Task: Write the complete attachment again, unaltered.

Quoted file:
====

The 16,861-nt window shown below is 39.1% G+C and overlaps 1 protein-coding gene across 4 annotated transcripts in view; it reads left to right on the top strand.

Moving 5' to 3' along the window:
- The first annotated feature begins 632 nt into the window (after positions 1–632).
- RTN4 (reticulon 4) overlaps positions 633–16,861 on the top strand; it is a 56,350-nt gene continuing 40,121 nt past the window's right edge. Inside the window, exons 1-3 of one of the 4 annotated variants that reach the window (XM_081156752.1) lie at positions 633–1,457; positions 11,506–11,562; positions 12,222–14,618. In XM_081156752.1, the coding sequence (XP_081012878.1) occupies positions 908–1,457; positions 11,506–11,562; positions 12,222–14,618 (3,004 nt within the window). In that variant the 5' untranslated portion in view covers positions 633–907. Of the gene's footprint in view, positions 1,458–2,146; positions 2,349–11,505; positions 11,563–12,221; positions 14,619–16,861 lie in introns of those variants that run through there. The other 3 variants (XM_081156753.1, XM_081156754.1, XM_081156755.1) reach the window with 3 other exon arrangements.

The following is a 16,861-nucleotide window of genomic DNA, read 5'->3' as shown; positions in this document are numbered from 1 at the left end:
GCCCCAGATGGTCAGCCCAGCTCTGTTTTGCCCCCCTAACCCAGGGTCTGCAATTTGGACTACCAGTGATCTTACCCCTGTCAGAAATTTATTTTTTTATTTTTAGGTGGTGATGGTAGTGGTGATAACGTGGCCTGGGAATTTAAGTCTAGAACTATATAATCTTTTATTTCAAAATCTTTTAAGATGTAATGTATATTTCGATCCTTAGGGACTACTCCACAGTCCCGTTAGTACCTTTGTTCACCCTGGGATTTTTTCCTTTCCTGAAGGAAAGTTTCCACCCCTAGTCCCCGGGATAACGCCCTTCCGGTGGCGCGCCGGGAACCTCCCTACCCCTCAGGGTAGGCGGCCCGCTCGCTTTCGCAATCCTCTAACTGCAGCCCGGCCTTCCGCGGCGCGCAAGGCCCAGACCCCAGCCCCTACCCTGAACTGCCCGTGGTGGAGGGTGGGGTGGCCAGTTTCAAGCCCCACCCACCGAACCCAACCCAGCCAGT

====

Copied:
The 16,861-nt window shown below is 39.1% G+C and overlaps 1 protein-coding gene across 4 annotated transcripts in view; it reads left to right on the top strand.

Moving 5' to 3' along the window:
- The first annotated feature begins 632 nt into the window (after positions 1–632).
- RTN4 (reticulon 4) overlaps positions 633–16,861 on the top strand; it is a 56,350-nt gene continuing 40,121 nt past the window's right edge. Inside the window, exons 1-3 of one of the 4 annotated variants that reach the window (XM_081156752.1) lie at positions 633–1,457; positions 11,506–11,562; positions 12,222–14,618. In XM_081156752.1, the coding sequence (XP_081012878.1) occupies positions 908–1,457; positions 11,506–11,562; positions 12,222–14,618 (3,004 nt within the window). In that variant the 5' untranslated portion in view covers positions 633–907. Of the gene's footprint in view, positions 1,458–2,146; positions 2,349–11,505; positions 11,563–12,221; positions 14,619–16,861 lie in introns of those variants that run through there. The other 3 variants (XM_081156753.1, XM_081156754.1, XM_081156755.1) reach the window with 3 other exon arrangements.

The following is a 16,861-nucleotide window of genomic DNA, read 5'->3' as shown; positions in this document are numbered from 1 at the left end:
GCCCCAGATGGTCAGCCCAGCTCTGTTTTGCCCCCCTAACCCAGGGTCTGCAATTTGGACTACCAGTGATCTTACCCCTGTCAGAAATTTATTTTTTTATTTTTAGGTGGTGATGGTAGTGGTGATAACGTGGCCTGGGAATTTAAGTCTAGAACTATATAATCTTTTATTTCAAAATCTTTTAAGATGTAATGTATATTTCGATCCTTAGGGACTACTCCACAGTCCCGTTAGTACCTTTGTTCACCCTGGGATTTTTTCCTTTCCTGAAGGAAAGTTTCCACCCCTAGTCCCCGGGATAACGCCCTTCCGGTGGCGCGCCGGGAACCTCCCTACCCCTCAGGGTAGGCGGCCCGCTCGCTTTCGCAATCCTCTAACTGCAGCCCGGCCTTCCGCGGCGCGCAAGGCCCAGACCCCAGCCCCTACCCTGAACTGCCCGTGGTGGAGGGTGGGGTGGCCAGTTTCAAGCCCCACCCACCGAACCCAACCCAGCCAGT